Some bloggers went too far and their fanatic nationalism led pop idol Jae-beom to quit his boy band after failing to weather harsh criticism for negative comments he made four years ago on Korea and its people, political commentators said Tuesday.
The former leader of the boy band 2PM returned to the United States after the negative description of Korea he made on a private site circulated rapidly among Internet users.
Experts say this displays the ugly side of the Korean version of nationalism or patriotism.
Jae-beom wrote on My Space back in 2005 that he “hates Koreans and wants to come back” to America where he was raised.
The 22-year-old, then a “trainee” preparing for his debut under the star incubating program sponsored by an entertainment management company, made the comments when he chatted with his online buddy.
The media reported his comments and some Koreans’ nationalistic vitriol against the star lasted for several days. It caused the leader to step down from the group and return to Seattle, where his family live.
Following his sudden, tearful farewell, his fans kicked off a campaign to bring him back, announcing that they would boycott a 2PM concert scheduled for October in protest at the management company which they suspect flexed its muscles over the affair.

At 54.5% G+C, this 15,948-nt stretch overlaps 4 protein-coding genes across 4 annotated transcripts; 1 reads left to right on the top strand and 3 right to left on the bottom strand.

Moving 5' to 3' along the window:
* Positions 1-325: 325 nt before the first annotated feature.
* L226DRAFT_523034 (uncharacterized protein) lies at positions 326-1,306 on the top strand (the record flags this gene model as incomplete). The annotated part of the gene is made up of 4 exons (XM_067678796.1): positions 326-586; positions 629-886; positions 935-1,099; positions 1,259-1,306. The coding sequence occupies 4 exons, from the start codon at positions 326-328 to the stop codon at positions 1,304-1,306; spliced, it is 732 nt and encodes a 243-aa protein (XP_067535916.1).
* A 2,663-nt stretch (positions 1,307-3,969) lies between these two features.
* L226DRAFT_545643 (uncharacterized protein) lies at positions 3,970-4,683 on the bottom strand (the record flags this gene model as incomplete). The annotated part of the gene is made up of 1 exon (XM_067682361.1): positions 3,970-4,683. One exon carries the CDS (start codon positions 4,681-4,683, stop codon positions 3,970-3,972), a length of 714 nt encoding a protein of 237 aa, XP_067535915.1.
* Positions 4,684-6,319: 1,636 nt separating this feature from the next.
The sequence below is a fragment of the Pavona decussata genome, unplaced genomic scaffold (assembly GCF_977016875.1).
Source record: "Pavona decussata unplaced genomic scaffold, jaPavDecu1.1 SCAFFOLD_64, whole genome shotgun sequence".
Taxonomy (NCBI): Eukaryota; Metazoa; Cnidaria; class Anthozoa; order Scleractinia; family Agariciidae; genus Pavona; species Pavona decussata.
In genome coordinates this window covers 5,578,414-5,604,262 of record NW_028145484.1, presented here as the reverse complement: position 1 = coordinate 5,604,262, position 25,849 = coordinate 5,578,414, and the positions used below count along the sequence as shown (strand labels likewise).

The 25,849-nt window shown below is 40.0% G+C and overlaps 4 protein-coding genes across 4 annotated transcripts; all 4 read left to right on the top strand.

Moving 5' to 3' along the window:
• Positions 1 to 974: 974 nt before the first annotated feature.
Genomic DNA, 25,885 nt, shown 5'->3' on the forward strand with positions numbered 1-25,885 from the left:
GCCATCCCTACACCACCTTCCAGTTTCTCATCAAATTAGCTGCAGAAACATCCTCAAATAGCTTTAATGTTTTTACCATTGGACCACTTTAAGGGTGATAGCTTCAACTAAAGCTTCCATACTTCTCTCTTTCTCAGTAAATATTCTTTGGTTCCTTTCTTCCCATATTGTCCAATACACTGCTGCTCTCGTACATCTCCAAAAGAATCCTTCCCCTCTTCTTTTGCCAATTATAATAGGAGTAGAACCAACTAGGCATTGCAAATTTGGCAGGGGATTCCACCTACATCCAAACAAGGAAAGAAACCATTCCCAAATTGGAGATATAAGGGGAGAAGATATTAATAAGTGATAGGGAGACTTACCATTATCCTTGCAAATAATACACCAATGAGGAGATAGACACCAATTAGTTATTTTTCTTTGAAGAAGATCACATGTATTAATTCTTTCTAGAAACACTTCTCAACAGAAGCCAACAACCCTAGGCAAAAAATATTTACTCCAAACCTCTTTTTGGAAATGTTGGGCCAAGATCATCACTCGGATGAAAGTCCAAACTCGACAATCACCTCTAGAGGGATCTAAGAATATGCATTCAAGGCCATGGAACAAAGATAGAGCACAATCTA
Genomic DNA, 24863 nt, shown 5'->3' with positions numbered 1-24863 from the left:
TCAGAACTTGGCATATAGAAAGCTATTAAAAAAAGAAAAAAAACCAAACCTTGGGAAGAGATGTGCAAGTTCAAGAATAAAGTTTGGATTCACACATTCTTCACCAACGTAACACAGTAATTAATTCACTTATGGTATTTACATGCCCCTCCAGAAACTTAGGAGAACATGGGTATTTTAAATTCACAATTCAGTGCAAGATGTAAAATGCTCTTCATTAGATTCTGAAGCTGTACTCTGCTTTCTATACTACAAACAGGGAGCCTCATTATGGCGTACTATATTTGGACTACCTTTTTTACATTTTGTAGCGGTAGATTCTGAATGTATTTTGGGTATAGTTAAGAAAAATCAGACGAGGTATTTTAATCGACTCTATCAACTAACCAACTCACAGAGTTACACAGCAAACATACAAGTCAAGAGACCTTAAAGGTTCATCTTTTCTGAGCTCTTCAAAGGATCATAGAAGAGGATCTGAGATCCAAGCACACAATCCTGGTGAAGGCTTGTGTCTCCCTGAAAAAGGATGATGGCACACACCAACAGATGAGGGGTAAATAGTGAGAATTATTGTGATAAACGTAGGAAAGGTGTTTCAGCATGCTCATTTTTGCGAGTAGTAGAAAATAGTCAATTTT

Commentators and critics said that the case displays an ugly side of nationalism in Korea, echoing that his comments were tolerable and he shouldn’t be victimized.
Chin Joong-kweon, a political expert and former adjunct professor of Chung Ang University in Seoul, called the rising star’s forced exit “a tragedy driven by (bloggers’) fanatic patriotism.”
The liberal commentator said in a message on his blog that it was natural for the then teenage boy who was raised in a different cultural setting to complain about Korea to his friend in a private conversation as he would have probably had a hard time adjusting to the country.
Chin said bloggers and yellow journalism were responsible for having him kicked out of Korea, urging them to apologize for what they did.
Prof. Kang Won-taek of Soongsil University in Seoul told The Korea Times that he shared the view that the pop star’s leaving was related to some Koreans’ extreme nationalism that was circulated relentlessly through the Internet.
“There are bound to be differences between Koreans who were raised in Korea and ethnic Koreans who have spent their young and adolescent periods in America,” he said.
Kang indicated that Jae-beom shouldn’t be victimized just because of his frank description of his feelings which were made four years ago.
Meanwhile, Lee Hyun-chool, senior researcher at the National Assembly Research Service, pointed to what he called “bloggers’ herding toward online extremism” as a source of the ugly nationalism.
“If an issue flares up online, Internet users write their ideas and thoughts freely and the unfiltered thoughts spread rapidly and relentlessly. Bloggers are exposed to the unproven stories, and this ultimately could lead to online extremism,” he said. (Korea Times)